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11.3.6. Collections

A "collection" is just that - a collection of Objects. Collections are simply a means of organizing a large amount of data, without having to assign a variable name for each portion of data. Compared to other programming languages, SuperCollider provides a relatively large number of Collections in the standard library.
We have already seen an example of a Collection as multichannel audio arrays. An Array is a kind of Collection - in object-oriented terminology, the Array Class is a sub-class of the Collection Class, and inherits its behaviours. Conversely, the Collection Class is the super-class of the Array Class. The Collection Class itself is not to be used; it is designed to provide common features so that it is easier to write Classes for collections.
As with all the chapters from this point on, it is not necessary to read this in sequence. If you prefer, you can skip it and return later when you need to manage a large set of data.

11.3.6.1. Array

Arrays have been traditionally been very popular with programmers. In SuperCollider, they are capable of storing a large number of Objects, and they provide advanced behaviours that are normally not associated with Arrays. They are not as indespensible as they used to be. Most programming languages now provide (or can easily be extended to add) Lists, Trees, and other kinds of data storage structures, which offer more capabilities, and are easier to use and to think about. Users new to programming might find the various kinds of Lists to be more helpful.
11.3.6.1.1. Building an Array
An Array is a Collection with a finite maximum size, determined at declaration time. It is the programmer's responsibility to maintain a meaningful order, and to remember the meaning of the data. Data in an Array is called "elements," each of which is assigned a specific "index number." Index numbers begin at 0. Any mix of Objects can be stored in an Array, including an Array.
This example declares an Array, adds some elements, then prints them out.
(
   var tA = Array.new( 2 ); // "tA" stands for "testArray"
   
   tA = tA.add( 5 );
   tA = tA.add( 3 );
   tA = tA.add( 17 );
   
   tA.postln;
   nil;
)
Notice that Array is a Class, and it must be instantiated before use. Here, the variable tA is assigned an Array with enough space for two objects. Notice that the elements are printed out in the order that you add them to the Array. They are not sorted or shuffled (unless you send a message like scramble). But why did I write tA = tA.add( 17 ); instead of tA.add( 17 );? Shouldn't the second method be sufficient for adding an Object to an Array, thereby making the re-assignment unnecessary? It does, but let's see what happens when we take it away:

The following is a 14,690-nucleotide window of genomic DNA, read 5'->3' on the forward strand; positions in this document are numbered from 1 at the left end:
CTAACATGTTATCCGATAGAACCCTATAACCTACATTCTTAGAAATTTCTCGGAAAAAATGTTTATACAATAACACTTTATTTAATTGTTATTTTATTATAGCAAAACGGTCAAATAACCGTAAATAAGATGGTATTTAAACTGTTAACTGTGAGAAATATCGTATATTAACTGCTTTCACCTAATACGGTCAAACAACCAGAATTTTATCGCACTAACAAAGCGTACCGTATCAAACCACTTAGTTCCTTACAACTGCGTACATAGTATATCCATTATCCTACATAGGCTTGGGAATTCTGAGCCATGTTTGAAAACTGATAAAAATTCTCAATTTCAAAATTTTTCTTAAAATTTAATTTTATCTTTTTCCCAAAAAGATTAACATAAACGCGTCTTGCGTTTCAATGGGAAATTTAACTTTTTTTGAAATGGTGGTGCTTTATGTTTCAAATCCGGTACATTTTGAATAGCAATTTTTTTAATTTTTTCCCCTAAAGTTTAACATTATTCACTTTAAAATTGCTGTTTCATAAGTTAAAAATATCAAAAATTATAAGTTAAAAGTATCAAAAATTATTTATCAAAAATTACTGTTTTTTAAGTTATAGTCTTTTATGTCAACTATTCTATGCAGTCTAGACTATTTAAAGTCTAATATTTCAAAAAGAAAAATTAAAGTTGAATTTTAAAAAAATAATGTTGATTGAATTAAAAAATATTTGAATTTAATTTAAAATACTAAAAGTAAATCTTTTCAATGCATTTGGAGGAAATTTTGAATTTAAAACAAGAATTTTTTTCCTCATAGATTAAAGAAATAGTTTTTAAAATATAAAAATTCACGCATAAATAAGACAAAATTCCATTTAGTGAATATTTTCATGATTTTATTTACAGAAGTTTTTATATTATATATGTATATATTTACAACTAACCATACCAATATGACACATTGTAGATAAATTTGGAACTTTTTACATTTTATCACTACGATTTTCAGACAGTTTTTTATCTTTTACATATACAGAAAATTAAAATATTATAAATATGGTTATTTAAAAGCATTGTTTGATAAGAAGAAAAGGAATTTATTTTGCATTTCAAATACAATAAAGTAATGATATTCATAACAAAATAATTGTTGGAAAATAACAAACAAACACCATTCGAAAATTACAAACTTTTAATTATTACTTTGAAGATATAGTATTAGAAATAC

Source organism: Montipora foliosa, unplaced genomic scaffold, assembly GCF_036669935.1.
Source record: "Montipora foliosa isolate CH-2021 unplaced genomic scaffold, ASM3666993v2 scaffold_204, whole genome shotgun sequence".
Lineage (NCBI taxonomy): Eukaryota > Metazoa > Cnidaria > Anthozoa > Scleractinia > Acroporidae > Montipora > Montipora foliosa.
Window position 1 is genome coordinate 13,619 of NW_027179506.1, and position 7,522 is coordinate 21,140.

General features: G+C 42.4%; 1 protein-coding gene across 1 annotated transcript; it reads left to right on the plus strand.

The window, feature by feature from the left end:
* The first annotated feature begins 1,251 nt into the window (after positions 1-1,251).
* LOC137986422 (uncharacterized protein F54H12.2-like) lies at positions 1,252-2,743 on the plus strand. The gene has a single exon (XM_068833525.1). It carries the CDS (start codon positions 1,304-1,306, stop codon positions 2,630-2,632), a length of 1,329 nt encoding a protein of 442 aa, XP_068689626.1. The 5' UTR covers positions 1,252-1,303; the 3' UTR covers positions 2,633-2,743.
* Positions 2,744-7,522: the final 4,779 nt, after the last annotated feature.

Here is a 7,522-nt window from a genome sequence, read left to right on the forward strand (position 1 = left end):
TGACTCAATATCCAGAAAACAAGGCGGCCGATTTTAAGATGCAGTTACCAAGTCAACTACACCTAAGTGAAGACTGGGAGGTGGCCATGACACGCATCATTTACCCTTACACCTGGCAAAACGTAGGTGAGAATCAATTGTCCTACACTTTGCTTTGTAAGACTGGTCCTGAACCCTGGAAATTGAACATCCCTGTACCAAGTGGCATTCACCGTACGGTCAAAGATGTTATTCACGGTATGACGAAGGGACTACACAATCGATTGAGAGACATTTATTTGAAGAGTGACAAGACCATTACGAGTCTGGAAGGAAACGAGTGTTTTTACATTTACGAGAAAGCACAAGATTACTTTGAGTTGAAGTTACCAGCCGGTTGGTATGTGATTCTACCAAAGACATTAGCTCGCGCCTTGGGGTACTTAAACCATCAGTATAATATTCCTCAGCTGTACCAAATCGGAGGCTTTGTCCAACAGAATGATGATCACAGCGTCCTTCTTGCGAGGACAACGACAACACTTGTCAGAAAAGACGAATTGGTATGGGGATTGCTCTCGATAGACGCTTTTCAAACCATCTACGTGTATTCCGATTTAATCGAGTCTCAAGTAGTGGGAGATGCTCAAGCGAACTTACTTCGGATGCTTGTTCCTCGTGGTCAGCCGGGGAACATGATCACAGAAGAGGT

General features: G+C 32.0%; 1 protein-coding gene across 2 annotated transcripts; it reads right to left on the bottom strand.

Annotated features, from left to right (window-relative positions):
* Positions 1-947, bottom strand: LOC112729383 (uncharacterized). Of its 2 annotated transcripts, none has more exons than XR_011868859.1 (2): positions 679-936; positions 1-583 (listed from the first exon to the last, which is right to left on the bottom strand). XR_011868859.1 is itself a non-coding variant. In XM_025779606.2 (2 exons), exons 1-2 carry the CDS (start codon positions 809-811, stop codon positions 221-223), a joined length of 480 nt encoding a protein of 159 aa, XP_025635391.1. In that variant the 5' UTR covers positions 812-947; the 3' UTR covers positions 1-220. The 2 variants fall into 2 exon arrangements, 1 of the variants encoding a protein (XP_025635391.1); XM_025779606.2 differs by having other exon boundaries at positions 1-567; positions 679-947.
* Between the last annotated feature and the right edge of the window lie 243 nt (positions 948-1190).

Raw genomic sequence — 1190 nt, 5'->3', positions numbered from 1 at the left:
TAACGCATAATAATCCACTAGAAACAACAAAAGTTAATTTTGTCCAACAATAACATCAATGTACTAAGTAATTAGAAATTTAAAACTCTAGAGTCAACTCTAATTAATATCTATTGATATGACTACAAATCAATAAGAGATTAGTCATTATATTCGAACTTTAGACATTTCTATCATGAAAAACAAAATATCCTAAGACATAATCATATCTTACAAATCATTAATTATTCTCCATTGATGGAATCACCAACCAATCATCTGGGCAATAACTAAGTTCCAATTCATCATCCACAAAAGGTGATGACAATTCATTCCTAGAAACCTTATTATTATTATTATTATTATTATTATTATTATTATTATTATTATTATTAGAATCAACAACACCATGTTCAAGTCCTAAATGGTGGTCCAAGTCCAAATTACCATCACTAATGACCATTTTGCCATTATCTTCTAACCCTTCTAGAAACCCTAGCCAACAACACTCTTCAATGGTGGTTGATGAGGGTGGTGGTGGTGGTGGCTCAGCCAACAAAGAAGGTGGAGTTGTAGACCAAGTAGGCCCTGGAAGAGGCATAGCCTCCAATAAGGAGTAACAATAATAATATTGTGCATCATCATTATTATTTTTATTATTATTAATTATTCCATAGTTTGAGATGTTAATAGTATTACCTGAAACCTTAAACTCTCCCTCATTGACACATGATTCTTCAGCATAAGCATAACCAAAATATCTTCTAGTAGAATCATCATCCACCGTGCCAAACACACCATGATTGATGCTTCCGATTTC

(
   var tA = Array.new( 2 ); // "tA" stands for "testArray"
   
   tA.add( 5 );
   tA.add( 3 );
   tA.add( 17 );
   
   tA.postln;
   nil;
)
The 17 is missing - it doesn't get added into the Array! This is because the Array was only declared with two slots, and you can't add three Objects into two slots. So why did this work the first time? SuperCollider was programmed to help us fit additional items into an Array. If an Array has reached its capacity, SuperCollider will automatically make a new, larger Array for us, and returns that from the add method. Therefore, any time you add an element to an Array, you should always re-assign the result, so that you don't have to worry about whether you exceeded the Array's capacity.
11.3.6.1.2. Accessing an Array's Elements
There are two ways to access individual elements within an Array. One way is object-oriented, and one way is more traditional, inspired by programming languages such as the wildly popular "C" language. The object-oriented style uses the at and put methods. The traditional style uses square brackets with an index number.
The following examples produce equivalent output. The first uses the object-oriented style, and the second uses the traditional style.
(
   var tA = Array.new( 3 );
   
   tA = tA.add( 5 );
   tA = tA.add( 3 );
   tA = tA.add( 17 );
   
   tA.at( 0 ).postln; // outputs 5
   tA.at( 1 ).postln; // outputs 3
   tA.at( 2 ).postln; // outputs 17
   
   tA.put( 0, 24 ); // assigns 24 to element 0
   
   tA.at( 0 ).postln; // outputs 24
   
   nil;
)
(
   var tA = Array.new( 3 );
   
   tA = tA.add( 5 );
   tA = tA.add( 3 );
   tA = tA.add( 17 );
   
   tA[0].postln; // outputs 5
   tA[1].postln; // outputs 3
   tA[2].postln; // outputs 17
   
   tA[0] = 24 ; // assigns 24 to element 0
   
   tA[0].postln; // outputs 24
   
   nil;
)
Different people prefer different styles of accessing Arrays.